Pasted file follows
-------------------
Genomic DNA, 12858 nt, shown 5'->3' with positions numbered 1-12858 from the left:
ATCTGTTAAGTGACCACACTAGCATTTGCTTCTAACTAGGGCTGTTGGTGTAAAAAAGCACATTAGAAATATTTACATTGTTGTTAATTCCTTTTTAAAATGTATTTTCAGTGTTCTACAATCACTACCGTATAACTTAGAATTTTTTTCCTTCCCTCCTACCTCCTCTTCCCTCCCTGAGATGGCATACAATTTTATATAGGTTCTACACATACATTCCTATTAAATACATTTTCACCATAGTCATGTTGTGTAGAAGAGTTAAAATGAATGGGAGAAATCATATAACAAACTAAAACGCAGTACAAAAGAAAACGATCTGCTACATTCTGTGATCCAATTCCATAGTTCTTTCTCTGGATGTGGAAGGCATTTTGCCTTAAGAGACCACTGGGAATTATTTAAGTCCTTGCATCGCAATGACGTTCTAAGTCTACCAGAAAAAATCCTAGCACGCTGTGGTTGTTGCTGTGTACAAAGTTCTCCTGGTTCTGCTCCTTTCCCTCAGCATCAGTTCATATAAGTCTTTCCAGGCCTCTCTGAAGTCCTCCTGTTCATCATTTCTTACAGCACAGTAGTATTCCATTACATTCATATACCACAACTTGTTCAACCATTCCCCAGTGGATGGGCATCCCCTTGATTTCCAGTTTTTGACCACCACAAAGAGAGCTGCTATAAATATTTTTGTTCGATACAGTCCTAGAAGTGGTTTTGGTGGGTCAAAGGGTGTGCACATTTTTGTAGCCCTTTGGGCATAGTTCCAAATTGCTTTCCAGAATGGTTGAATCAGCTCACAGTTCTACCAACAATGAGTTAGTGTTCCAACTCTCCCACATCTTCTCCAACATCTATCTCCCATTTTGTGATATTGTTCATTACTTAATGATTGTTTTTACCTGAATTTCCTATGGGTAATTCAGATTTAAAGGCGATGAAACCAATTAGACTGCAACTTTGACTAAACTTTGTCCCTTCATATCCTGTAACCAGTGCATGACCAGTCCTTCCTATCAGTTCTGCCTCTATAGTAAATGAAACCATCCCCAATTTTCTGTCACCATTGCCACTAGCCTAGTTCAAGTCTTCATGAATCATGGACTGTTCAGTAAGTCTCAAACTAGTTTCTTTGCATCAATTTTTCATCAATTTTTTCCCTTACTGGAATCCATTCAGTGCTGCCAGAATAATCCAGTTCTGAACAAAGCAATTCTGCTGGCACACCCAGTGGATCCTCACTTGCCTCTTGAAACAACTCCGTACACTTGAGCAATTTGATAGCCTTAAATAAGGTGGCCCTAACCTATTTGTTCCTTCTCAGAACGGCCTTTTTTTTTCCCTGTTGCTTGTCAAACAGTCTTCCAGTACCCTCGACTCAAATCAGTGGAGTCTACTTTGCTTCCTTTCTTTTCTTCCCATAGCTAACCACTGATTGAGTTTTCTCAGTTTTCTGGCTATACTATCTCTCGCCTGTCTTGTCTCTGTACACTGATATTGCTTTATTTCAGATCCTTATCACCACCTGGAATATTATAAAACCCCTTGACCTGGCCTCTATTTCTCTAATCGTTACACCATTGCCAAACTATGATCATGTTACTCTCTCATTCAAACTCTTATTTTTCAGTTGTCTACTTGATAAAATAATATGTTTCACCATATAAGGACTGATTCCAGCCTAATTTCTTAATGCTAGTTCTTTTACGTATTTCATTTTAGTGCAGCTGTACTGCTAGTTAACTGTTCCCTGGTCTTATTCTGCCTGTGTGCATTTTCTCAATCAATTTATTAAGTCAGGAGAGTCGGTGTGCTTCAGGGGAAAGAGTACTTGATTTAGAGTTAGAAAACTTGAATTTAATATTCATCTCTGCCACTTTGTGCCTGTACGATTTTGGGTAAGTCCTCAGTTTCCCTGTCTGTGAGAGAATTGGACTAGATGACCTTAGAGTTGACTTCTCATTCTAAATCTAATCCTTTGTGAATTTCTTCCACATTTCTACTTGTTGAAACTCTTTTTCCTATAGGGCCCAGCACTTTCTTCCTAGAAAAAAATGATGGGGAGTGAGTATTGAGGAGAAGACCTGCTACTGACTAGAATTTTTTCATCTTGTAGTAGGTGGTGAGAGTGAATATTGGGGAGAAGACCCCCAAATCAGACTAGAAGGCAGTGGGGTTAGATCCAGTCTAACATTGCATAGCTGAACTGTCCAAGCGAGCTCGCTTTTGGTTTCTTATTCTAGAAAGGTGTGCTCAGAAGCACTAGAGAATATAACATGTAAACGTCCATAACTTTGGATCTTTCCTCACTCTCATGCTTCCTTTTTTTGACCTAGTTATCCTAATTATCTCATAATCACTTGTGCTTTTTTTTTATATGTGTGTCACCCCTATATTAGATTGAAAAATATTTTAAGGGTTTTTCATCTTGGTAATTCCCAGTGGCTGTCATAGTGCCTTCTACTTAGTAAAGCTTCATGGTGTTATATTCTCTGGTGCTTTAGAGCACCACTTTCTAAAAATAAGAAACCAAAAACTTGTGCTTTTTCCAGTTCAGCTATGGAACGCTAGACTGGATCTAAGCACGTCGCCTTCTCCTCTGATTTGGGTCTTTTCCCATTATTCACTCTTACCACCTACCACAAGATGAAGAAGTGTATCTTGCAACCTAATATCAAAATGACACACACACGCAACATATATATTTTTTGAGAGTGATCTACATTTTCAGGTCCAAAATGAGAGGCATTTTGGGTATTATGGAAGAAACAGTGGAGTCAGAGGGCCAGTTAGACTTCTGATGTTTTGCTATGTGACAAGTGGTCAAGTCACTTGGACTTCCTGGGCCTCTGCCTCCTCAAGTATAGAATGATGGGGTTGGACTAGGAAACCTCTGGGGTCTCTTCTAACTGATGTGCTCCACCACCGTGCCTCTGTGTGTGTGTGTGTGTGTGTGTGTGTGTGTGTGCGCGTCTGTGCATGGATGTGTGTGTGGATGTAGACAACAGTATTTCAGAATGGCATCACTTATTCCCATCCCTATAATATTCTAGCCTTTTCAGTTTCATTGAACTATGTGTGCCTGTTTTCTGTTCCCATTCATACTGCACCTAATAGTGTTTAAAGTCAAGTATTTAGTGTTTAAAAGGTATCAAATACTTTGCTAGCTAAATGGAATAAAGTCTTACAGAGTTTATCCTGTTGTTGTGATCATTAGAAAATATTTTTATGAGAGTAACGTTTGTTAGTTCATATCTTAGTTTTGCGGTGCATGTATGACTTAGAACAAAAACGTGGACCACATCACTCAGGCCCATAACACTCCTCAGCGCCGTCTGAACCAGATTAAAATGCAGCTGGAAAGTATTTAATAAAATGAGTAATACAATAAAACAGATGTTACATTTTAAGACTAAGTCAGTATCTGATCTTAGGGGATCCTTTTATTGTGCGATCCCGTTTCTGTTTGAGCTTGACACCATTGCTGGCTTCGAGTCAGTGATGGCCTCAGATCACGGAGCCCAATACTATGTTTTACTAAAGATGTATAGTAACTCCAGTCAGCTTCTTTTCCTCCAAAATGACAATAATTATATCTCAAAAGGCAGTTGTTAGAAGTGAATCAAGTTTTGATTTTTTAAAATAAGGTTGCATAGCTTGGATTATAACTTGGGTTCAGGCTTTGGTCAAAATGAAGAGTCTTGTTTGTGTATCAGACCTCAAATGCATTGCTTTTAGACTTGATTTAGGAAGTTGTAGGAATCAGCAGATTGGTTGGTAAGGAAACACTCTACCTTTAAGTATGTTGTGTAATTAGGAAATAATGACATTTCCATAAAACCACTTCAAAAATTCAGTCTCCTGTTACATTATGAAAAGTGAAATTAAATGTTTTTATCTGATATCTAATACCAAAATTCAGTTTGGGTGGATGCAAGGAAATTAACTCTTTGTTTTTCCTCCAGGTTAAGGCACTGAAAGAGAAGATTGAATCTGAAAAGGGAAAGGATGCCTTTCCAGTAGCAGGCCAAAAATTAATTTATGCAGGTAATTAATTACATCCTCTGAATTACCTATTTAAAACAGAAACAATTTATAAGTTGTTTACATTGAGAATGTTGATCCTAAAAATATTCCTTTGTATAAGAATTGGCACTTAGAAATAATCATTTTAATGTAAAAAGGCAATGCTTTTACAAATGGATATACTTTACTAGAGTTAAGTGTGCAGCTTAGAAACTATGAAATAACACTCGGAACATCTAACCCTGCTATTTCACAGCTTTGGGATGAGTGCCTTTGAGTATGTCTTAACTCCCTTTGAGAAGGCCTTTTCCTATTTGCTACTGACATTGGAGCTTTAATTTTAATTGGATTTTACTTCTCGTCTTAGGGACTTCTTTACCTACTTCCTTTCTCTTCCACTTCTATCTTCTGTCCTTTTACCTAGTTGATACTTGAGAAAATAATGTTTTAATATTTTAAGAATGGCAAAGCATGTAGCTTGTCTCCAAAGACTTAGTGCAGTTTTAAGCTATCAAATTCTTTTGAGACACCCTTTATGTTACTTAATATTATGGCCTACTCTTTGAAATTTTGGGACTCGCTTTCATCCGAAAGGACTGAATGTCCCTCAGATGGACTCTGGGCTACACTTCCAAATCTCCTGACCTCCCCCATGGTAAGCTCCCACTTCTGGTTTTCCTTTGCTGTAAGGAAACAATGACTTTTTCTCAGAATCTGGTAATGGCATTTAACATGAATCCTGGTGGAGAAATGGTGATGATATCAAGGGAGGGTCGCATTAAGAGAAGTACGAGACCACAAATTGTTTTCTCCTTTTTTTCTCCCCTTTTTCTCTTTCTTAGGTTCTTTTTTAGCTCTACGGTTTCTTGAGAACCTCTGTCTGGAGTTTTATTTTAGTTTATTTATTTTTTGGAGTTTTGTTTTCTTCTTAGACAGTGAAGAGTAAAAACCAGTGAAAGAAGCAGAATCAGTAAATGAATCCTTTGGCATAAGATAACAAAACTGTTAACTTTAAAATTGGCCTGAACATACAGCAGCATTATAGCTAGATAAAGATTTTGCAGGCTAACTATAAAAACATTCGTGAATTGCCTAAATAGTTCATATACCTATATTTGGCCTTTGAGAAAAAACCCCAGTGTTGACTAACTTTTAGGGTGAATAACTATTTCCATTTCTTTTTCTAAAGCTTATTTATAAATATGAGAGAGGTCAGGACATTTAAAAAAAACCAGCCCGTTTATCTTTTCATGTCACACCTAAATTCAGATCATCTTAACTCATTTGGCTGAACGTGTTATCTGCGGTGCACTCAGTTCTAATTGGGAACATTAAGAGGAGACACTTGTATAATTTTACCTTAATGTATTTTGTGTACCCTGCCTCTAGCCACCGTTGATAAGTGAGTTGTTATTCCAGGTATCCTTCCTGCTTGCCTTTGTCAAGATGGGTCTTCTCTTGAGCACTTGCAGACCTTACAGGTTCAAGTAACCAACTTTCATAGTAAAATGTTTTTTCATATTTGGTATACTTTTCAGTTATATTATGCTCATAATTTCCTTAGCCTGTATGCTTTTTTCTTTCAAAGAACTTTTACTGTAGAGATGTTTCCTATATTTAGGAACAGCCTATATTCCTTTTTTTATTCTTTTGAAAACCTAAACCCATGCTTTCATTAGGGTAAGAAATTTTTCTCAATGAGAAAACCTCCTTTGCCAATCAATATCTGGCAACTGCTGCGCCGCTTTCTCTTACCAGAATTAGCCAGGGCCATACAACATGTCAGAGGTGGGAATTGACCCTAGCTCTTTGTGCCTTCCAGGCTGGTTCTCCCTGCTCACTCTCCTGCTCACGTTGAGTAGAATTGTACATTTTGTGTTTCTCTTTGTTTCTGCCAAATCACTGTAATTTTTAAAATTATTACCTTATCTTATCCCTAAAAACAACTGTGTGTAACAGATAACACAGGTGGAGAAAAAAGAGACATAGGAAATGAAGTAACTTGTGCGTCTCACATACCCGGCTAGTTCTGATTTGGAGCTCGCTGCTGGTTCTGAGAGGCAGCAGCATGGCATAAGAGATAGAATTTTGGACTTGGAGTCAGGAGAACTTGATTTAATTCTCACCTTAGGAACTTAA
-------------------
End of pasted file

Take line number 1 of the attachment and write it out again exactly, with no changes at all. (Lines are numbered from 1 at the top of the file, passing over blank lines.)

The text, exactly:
Genomic DNA, 12858 nt, shown 5'->3' with positions numbered 1-12858 from the left: